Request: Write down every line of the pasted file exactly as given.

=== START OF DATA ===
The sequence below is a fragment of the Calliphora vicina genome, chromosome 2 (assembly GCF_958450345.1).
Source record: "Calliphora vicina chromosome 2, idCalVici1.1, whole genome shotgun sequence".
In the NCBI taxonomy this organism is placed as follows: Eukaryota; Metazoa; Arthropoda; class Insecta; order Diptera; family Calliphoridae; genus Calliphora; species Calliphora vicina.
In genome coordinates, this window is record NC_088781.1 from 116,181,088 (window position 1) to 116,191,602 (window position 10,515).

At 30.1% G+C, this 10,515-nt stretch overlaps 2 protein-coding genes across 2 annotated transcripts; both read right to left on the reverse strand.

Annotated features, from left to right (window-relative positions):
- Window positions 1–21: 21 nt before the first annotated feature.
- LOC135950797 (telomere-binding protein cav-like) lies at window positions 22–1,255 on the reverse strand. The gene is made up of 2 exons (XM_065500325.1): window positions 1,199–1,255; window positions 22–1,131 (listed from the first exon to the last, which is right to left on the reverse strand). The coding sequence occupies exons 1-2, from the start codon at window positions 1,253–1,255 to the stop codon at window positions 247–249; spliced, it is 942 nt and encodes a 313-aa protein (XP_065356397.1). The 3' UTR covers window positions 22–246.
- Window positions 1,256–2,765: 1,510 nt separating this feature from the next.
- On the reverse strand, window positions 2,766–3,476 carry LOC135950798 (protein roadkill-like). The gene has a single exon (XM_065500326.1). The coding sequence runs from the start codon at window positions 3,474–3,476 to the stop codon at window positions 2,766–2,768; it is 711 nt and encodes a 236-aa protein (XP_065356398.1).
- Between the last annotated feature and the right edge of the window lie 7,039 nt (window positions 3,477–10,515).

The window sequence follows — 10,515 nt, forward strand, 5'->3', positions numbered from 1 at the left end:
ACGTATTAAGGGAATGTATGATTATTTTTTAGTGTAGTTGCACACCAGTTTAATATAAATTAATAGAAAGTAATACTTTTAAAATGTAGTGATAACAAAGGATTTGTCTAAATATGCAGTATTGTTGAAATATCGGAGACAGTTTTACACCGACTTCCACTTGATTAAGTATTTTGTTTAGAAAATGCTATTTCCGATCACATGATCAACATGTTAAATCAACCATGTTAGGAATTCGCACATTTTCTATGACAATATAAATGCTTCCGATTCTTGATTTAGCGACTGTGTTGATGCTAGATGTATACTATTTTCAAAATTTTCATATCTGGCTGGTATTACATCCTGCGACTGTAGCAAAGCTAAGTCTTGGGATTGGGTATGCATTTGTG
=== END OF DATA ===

The sequence below is a fragment of the Calliphora vicina genome, chromosome 2 (assembly GCF_958450345.1).
Source record: "Calliphora vicina chromosome 2, idCalVici1.1, whole genome shotgun sequence".
In the NCBI taxonomy this organism is placed as follows: Eukaryota; Metazoa; Arthropoda; class Insecta; order Diptera; family Calliphoridae; genus Calliphora; species Calliphora vicina.
In genome coordinates, this window is record NC_088781.1 from 116,181,088 (window position 1) to 116,191,602 (window position 10,515).

At 30.1% G+C, this 10,515-nt stretch overlaps 2 protein-coding genes across 2 annotated transcripts; both read right to left on the reverse strand.

Annotated features, from left to right (window-relative positions):
- Window positions 1–21: 21 nt before the first annotated feature.
- LOC135950797 (telomere-binding protein cav-like) lies at window positions 22–1,255 on the reverse strand. The gene is made up of 2 exons (XM_065500325.1): window positions 1,199–1,255; window positions 22–1,131 (listed from the first exon to the last, which is right to left on the reverse strand). The coding sequence occupies exons 1-2, from the start codon at window positions 1,253–1,255 to the stop codon at window positions 247–249; spliced, it is 942 nt and encodes a 313-aa protein (XP_065356397.1). The 3' UTR covers window positions 22–246.
- Window positions 1,256–2,765: 1,510 nt separating this feature from the next.
- On the reverse strand, window positions 2,766–3,476 carry LOC135950798 (protein roadkill-like). The gene has a single exon (XM_065500326.1). The coding sequence runs from the start codon at window positions 3,474–3,476 to the stop codon at window positions 2,766–2,768; it is 711 nt and encodes a 236-aa protein (XP_065356398.1).
- Between the last annotated feature and the right edge of the window lie 7,039 nt (window positions 3,477–10,515).

The window sequence follows — 10,515 nt, forward strand, 5'->3', positions numbered from 1 at the left end:
ACGTATTAAGGGAATGTATGATTATTTTTTAGTGTAGTTGCACACCAGTTTAATATAAATTAATAGAAAGTAATACTTTTAAAATGTAGTGATAACAAAGGATTTGTCTAAATATGCAGTATTGTTGAAATATCGGAGACAGTTTTACACCGACTTCCACTTGATTAAGTATTTTGTTTAGAAAATGCTATTTCCGATCACATGATCAACATGTTAAATCAACCATGTTAGGAATTCGCACATTTTCTATGACAATATAAATGCTTCCGATTCTTGATTTAGCGACTGTGTTGATGCTAGATGTATACTATTTTCAAAATTTTCATATCTGGCTGGTATTACATCCTGCGACTGTAGCAAAGCTAAGTCTTGGGATTGGGTATGCATTTGTG